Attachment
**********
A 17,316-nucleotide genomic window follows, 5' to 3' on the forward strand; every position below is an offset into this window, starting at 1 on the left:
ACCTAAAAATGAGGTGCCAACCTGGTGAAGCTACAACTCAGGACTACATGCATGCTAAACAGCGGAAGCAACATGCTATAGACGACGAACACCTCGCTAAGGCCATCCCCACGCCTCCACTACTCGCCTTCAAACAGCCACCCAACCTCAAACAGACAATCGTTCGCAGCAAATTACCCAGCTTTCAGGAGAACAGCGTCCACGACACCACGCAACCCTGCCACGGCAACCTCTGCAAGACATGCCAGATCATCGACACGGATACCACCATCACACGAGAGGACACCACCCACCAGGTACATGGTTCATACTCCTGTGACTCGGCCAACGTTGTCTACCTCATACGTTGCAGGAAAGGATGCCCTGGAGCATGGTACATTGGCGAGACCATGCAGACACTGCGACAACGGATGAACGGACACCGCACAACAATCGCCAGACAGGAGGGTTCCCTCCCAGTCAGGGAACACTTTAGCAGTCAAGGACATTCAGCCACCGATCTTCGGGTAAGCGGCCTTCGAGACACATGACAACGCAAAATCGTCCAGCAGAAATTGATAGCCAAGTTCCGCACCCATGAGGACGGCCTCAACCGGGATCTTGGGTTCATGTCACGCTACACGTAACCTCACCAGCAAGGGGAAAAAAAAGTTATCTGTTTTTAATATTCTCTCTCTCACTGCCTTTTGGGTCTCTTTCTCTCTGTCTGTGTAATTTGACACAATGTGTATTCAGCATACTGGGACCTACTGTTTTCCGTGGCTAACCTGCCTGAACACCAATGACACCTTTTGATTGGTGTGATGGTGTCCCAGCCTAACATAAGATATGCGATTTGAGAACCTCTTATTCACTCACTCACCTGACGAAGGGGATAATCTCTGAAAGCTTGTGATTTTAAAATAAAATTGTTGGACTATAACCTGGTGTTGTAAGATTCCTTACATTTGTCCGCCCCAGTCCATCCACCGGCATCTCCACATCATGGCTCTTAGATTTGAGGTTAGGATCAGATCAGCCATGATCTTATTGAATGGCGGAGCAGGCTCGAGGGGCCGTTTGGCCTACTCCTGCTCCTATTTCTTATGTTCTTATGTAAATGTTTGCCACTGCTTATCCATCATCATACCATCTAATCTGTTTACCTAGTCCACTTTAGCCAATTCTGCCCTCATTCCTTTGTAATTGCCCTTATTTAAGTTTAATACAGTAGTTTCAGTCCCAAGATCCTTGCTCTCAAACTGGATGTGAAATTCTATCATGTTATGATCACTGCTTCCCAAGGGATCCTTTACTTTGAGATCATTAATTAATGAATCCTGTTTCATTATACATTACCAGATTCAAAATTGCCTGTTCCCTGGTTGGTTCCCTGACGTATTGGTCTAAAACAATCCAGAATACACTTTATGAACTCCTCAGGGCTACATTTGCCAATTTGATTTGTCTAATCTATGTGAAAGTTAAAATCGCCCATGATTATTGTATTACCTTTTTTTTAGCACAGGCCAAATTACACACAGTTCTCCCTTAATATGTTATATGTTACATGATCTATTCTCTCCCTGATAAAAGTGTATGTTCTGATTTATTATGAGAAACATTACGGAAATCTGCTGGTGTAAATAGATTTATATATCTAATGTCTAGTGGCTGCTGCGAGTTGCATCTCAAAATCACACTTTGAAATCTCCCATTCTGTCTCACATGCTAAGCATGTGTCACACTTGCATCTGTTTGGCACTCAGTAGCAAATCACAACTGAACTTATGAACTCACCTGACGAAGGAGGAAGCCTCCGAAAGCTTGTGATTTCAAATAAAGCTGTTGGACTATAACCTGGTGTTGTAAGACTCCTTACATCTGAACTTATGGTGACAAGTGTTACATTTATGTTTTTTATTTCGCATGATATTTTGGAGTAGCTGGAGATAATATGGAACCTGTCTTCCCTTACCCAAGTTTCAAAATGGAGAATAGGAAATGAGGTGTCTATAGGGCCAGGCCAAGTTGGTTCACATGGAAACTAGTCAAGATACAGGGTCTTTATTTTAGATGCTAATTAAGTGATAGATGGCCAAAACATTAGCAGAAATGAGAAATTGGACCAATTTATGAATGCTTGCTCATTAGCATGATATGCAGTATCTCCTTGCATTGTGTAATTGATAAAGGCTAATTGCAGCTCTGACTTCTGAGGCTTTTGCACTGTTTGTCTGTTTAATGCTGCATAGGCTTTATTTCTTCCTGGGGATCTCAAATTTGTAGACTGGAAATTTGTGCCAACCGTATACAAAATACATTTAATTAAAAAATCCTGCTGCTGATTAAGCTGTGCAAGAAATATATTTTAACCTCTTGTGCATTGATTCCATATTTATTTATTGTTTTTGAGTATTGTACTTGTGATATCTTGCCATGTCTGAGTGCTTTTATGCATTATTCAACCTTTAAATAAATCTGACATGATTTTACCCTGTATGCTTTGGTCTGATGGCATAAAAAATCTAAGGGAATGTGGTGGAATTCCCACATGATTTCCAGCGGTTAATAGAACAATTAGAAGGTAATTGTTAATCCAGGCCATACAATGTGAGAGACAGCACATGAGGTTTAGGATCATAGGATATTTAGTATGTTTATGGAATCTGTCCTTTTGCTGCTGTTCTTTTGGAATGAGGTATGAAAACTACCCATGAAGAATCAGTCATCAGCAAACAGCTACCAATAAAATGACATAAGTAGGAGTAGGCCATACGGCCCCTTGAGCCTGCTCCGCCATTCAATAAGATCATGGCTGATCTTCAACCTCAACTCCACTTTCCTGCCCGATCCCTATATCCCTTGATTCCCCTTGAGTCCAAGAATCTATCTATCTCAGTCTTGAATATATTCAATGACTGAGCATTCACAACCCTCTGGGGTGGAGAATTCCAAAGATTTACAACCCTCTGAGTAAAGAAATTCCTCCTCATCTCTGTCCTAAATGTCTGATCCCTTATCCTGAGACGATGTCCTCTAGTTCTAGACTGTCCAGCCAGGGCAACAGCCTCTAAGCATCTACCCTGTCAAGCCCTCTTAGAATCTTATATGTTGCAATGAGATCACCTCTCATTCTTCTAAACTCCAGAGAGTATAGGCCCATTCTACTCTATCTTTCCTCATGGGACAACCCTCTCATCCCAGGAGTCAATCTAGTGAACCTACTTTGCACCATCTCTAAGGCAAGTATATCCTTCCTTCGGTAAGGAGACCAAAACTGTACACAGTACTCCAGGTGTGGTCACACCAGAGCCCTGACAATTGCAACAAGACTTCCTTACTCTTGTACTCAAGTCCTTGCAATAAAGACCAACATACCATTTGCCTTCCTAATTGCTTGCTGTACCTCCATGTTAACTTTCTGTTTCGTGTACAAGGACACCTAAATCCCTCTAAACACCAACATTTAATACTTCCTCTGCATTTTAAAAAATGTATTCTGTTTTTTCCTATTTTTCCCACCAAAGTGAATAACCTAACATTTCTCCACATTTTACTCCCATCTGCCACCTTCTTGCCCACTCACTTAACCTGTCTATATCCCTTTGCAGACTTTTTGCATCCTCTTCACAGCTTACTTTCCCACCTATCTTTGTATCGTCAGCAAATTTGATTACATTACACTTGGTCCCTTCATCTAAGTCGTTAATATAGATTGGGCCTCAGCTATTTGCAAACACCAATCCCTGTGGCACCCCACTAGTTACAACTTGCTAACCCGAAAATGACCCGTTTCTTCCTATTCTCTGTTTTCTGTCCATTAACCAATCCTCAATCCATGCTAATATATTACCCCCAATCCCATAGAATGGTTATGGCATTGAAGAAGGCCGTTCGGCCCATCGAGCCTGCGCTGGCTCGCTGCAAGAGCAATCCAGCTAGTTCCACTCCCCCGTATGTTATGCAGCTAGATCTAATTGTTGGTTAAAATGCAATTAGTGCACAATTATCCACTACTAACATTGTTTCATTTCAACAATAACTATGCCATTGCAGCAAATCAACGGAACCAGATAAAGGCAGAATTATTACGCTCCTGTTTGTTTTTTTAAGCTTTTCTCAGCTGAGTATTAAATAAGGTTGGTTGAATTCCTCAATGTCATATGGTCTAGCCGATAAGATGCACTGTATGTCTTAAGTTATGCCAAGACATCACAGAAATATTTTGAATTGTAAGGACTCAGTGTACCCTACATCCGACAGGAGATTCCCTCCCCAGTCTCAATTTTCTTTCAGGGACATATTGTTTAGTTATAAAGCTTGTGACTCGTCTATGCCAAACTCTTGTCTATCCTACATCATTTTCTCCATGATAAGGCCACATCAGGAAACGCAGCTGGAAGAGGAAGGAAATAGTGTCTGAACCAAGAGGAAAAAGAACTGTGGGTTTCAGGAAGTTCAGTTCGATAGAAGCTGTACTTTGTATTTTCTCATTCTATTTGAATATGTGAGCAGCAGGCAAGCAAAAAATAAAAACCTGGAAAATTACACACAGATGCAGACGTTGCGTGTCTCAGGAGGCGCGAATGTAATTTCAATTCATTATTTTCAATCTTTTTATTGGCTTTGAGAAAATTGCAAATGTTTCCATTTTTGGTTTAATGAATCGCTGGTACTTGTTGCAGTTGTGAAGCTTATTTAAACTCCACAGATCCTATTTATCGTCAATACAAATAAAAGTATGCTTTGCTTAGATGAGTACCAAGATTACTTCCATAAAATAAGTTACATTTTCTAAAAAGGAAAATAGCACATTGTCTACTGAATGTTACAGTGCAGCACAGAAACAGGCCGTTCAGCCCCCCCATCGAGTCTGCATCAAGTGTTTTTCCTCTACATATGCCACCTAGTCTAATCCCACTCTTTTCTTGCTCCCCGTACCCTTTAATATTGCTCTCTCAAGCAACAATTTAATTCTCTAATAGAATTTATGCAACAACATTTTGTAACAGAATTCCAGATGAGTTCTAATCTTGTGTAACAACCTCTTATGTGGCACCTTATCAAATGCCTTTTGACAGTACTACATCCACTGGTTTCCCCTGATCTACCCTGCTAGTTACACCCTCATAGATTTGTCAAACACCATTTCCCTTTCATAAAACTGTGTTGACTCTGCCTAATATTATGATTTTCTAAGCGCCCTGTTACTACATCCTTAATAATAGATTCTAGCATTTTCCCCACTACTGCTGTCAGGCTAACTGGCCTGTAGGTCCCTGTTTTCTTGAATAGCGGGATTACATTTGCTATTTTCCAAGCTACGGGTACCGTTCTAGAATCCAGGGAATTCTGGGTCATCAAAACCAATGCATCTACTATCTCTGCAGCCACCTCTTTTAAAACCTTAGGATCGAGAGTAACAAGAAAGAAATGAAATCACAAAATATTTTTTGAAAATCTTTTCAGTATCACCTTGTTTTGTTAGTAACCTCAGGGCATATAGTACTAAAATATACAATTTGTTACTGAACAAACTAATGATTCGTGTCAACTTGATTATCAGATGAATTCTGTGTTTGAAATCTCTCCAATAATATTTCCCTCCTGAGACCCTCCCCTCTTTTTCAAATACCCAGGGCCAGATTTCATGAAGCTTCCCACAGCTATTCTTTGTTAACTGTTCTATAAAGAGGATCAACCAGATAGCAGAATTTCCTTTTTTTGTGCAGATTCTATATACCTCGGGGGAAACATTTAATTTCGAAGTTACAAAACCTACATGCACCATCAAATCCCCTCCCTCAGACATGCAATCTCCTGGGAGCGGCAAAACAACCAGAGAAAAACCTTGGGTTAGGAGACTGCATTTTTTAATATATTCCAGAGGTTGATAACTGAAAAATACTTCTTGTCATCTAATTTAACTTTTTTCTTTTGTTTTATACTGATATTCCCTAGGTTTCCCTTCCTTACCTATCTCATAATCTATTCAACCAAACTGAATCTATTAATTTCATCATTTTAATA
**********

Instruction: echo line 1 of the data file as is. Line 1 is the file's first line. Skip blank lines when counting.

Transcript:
A 17,316-nucleotide genomic window follows, 5' to 3' on the forward strand; every position below is an offset into this window, starting at 1 on the left: